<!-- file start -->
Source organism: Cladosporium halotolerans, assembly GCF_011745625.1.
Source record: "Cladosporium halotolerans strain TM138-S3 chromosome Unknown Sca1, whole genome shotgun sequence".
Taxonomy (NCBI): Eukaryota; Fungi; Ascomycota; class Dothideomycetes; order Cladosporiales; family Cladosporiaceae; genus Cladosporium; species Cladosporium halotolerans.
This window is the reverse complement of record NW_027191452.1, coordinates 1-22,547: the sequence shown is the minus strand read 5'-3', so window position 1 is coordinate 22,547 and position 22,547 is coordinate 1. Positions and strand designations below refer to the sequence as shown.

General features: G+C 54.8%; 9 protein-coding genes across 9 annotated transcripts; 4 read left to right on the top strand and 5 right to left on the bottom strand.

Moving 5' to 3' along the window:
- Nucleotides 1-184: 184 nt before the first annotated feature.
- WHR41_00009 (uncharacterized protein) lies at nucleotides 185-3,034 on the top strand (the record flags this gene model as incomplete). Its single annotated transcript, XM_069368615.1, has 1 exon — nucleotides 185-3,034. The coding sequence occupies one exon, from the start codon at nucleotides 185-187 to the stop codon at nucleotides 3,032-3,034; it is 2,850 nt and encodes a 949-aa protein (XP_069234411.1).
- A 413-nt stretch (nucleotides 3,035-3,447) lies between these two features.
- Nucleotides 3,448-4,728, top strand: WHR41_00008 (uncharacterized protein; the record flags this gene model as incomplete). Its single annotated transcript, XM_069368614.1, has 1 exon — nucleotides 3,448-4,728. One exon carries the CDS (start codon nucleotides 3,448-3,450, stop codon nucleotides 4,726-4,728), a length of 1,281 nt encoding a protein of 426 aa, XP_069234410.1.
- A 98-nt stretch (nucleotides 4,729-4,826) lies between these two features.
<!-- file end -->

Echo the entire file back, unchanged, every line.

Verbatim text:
Source organism: Cladosporium halotolerans, assembly GCF_011745625.1.
Source record: "Cladosporium halotolerans strain TM138-S3 chromosome Unknown Sca1, whole genome shotgun sequence".
Taxonomy (NCBI): Eukaryota; Fungi; Ascomycota; class Dothideomycetes; order Cladosporiales; family Cladosporiaceae; genus Cladosporium; species Cladosporium halotolerans.
This window is the reverse complement of record NW_027191452.1, coordinates 1-22,547: the sequence shown is the minus strand read 5'-3', so window position 1 is coordinate 22,547 and position 22,547 is coordinate 1. Positions and strand designations below refer to the sequence as shown.

General features: G+C 54.8%; 9 protein-coding genes across 9 annotated transcripts; 4 read left to right on the top strand and 5 right to left on the bottom strand.

Moving 5' to 3' along the window:
- Nucleotides 1-184: 184 nt before the first annotated feature.
- WHR41_00009 (uncharacterized protein) lies at nucleotides 185-3,034 on the top strand (the record flags this gene model as incomplete). Its single annotated transcript, XM_069368615.1, has 1 exon — nucleotides 185-3,034. The coding sequence occupies one exon, from the start codon at nucleotides 185-187 to the stop codon at nucleotides 3,032-3,034; it is 2,850 nt and encodes a 949-aa protein (XP_069234411.1).
- A 413-nt stretch (nucleotides 3,035-3,447) lies between these two features.
- Nucleotides 3,448-4,728, top strand: WHR41_00008 (uncharacterized protein; the record flags this gene model as incomplete). Its single annotated transcript, XM_069368614.1, has 1 exon — nucleotides 3,448-4,728. One exon carries the CDS (start codon nucleotides 3,448-3,450, stop codon nucleotides 4,726-4,728), a length of 1,281 nt encoding a protein of 426 aa, XP_069234410.1.
- A 98-nt stretch (nucleotides 4,729-4,826) lies between these two features.